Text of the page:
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Introduction to using adjectives in Japanese

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Introduction to using adjectives in Japanese

Last time you learned how to use demonstrative pronouns in Japanese. This week Shiho explained about the different types of “形容詞” (adjectives) and how to use them in Japanese. Do you know the difference between “い”-adjectives and “な”-adjectives? If not, prepare to learn!

Table of Contents
[Adjectives in Japanese]
[Negating Japanese adjectives: “い”-adjectives]
[Negating Japanese adjectives: “な”-adjectives]
[Exceptions]

[Adjectives in Japanese]

In Japanese, there are two types of adjectives: “い”-adjectives and “な”-adjectives. “い”-adjectives, as the name suggests, end on the letter “i”. Here are some example for easy and frequently used “i”-adjectives:

大きい Big
高い High, tall
おいしい Delicious

The second type are adjectives which (mostly) end on any other letter than “i” and need the syllable “na” in front of them to combine them directly with nouns. Here are some examples:

きれい Pretty
便利べんり Useful
すき Like (please note how “to like”, a verb in English, is actually expressed as an adjective in Japanese)

As you can see, “きれい” ends on an “i”, but is still considered a “な”-adjective. There are a few other exceptions like this (e.g. “ゆうめい”), which are grammatically “な”-adjectives even though they end on an “i”.

Tip: Most of these words (like “綺麗きれい” and “有名”) can be written completely in Kanji. With proper “い”-adjectives, the “い” is usually written in Hiragana, like with “高い” or “大きい” – that is one way to figure out whether an adjective is a “な”-adjective or an “い”-adjective.

[Negating Japanese adjectives: “い”-adjectives]

Before negating the adjectives, let’s try building a few example sentences with them. Let’s start with “い”-adjectives.

このいぬおおきい。 This dog is big.

As you can see, you can use “い”-adjectives just the way they are – no need to adjust them, no matter where you use them in the sentence. Now, to negate the sentence:

このいぬおおきくない。 This dog is not big.

To negate “い”-adjectives, you transform the last letter “i” into “ku”. Then, you add the negator, which in this case is “ない”. Let’s try and negate our other examples:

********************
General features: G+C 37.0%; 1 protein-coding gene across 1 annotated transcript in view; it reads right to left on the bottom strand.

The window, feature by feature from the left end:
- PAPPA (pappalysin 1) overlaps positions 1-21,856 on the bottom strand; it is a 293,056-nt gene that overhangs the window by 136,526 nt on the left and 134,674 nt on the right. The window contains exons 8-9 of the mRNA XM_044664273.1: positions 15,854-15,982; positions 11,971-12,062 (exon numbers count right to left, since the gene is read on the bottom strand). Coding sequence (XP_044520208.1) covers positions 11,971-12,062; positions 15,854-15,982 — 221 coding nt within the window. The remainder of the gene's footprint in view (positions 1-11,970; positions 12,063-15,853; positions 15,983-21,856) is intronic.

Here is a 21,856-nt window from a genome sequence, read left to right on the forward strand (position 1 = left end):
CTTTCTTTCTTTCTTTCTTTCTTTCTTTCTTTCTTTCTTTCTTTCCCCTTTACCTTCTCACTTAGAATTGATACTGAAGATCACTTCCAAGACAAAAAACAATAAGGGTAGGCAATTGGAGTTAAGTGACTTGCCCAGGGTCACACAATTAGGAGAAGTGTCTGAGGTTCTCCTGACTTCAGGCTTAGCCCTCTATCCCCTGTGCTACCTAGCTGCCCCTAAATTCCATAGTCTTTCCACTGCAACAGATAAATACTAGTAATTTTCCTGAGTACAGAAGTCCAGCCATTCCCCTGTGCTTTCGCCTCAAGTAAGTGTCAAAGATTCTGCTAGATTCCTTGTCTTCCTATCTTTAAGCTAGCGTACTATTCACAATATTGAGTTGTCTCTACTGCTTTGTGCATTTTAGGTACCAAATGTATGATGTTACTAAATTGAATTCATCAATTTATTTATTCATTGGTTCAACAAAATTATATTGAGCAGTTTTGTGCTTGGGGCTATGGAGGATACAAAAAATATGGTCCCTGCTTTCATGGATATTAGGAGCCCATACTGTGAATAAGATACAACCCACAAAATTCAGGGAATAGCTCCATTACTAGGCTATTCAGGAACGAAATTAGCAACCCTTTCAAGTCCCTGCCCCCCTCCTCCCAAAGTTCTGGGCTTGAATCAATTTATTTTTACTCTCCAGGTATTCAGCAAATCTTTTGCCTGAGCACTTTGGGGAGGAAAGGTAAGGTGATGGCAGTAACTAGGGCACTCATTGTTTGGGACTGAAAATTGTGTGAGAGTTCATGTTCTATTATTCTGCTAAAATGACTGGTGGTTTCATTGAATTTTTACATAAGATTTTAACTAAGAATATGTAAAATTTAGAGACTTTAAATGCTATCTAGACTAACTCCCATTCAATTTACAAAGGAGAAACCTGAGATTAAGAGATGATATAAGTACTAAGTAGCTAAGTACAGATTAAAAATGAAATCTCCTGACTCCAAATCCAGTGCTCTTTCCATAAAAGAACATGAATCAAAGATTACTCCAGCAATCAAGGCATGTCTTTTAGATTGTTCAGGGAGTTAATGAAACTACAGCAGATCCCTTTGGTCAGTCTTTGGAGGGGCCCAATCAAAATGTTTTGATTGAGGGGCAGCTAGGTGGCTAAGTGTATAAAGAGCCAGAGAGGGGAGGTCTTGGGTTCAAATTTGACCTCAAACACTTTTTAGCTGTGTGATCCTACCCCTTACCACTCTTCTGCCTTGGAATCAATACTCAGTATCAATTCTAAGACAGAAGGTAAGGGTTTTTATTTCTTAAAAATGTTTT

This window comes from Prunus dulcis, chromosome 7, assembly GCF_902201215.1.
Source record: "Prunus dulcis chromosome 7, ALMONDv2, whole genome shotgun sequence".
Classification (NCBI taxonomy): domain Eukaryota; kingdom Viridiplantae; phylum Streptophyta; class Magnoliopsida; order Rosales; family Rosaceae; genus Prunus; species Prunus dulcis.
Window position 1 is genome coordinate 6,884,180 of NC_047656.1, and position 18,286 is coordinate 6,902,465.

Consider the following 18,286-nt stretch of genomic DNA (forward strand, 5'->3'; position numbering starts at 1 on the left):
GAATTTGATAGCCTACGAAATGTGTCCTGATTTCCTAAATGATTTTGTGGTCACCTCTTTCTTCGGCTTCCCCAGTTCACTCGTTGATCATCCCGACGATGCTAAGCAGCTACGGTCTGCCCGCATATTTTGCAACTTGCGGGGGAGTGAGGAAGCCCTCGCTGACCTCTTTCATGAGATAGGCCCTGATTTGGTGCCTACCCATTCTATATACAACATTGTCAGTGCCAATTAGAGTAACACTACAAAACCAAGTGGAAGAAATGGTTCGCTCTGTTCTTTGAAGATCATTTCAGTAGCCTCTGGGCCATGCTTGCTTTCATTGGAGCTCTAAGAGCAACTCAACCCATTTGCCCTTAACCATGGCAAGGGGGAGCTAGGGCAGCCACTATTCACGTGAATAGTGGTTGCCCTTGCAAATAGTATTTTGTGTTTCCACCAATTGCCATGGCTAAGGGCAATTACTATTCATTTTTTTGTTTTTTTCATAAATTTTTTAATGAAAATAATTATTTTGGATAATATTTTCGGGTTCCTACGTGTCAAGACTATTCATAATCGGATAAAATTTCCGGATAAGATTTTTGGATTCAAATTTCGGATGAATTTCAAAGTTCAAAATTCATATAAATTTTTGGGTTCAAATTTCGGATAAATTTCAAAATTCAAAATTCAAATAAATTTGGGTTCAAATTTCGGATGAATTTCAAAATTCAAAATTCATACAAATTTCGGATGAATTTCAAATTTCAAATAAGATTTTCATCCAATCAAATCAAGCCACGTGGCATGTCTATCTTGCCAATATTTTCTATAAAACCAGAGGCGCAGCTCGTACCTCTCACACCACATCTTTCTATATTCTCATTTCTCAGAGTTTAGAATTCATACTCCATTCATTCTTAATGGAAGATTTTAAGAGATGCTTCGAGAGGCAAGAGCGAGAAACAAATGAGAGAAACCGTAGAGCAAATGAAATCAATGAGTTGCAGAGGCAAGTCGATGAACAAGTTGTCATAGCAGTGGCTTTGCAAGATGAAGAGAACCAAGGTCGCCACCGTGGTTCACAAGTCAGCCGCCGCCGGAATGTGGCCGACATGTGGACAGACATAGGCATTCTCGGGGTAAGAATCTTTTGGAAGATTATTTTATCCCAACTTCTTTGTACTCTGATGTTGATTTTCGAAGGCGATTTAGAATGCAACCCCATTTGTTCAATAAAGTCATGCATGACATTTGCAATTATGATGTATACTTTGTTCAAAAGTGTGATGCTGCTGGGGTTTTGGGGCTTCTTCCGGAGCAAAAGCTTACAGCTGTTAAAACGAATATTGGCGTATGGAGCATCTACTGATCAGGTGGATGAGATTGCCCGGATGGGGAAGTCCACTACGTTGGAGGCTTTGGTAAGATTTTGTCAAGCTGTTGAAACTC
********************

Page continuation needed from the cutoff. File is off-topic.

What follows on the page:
たかくない Not expensive
おいしくない Not delicious

Now, saying “この犬は大きくない” is a very casual way of speaking. There are two ways to negate “い”-adjectives in a more formal and polite way.

おおきくないです。 This is a polite way of saying “not big”.
おおきくありません。 This is a polite, but also very formal way of saying “not big”.

As you can see, one way is to add “です” to the negator “ない”. The other way is to switch the negator “ない” to the more formal one “ありません”. Other examples:

たかくないです
たかくありません。
Not expensive
おいしくないです。
おいしくありません。
Not delicious

[Negating Japanese adjectives: “な”-adjectives]

Now let’s take a look at “な”-adjectives. First of all, let’s practice by creating some normal sentences using “な”-adjectives:

このはなはきれいだ。 This flower is pretty.
これはきれいなはなだ。 This is a pretty flower.
あなたがすきだ。 I like you.
*Again please note that the English verb “to like” is expressed as an adjective in Japanese.
これは便利べんりだ。 This is useful.

Now, how do you negate “な”-adjectives? Let’s try and negate the sentences above:

このはなはきれいじゃない/ではない。 This flower is not pretty.
これはきれいなはなじゃない/ではない。 This is not a pretty flower.

In order to negate “な”-adjectives, you simply have to negate the verb of the sentence, which in this case is “だ” – to be. The negative form of “だ” is “じゃない” or a bit more formally “ではない”. Let’s do the other examples as well:

あなたがすきじゃない/ではない。 I don’t like you.
これは便利べんりじゃない/ではない。 This is not useful.

Now, if you want to level up the politeness, “じゃ” and “では” stay the name, but you can exchange the “ない” behind both expressions for “ありません”:

きれいじゃありません/ではありません。 Not pretty
すきじゃありません/ではありません Not liked
便利べんりじゃありません/ではありません Not useful

Please note that “ではありません” is considered politer and more formal than “じゃありません”. Additionally, both expressions are more commonly used in written language. In conversation, you can also use the following way to negate “な”-adjectives:

きれいじゃないです/ではないです。 Not pretty

[Exceptions]

Of course there are exceptions from the rules for both “い”- and “な”-adjectives. One very important exception is “いい”, meaning “good” – a word you’ll probably use a lot, so listen up!

いい Good
よくない Not good/bad

Polite form:

よくないです よくありません

That’s it for today! Make sure to watch the video as well to get the best value out of this lesson♪

単語たんごリスト(Vocabulary list)
形容詞けいようし Adjective
特別とくべつ Special
否定ひてい Negation
える To change
質問しつもん Question
てはまる To apply (e.g. a rule)
例外れいがい Exception

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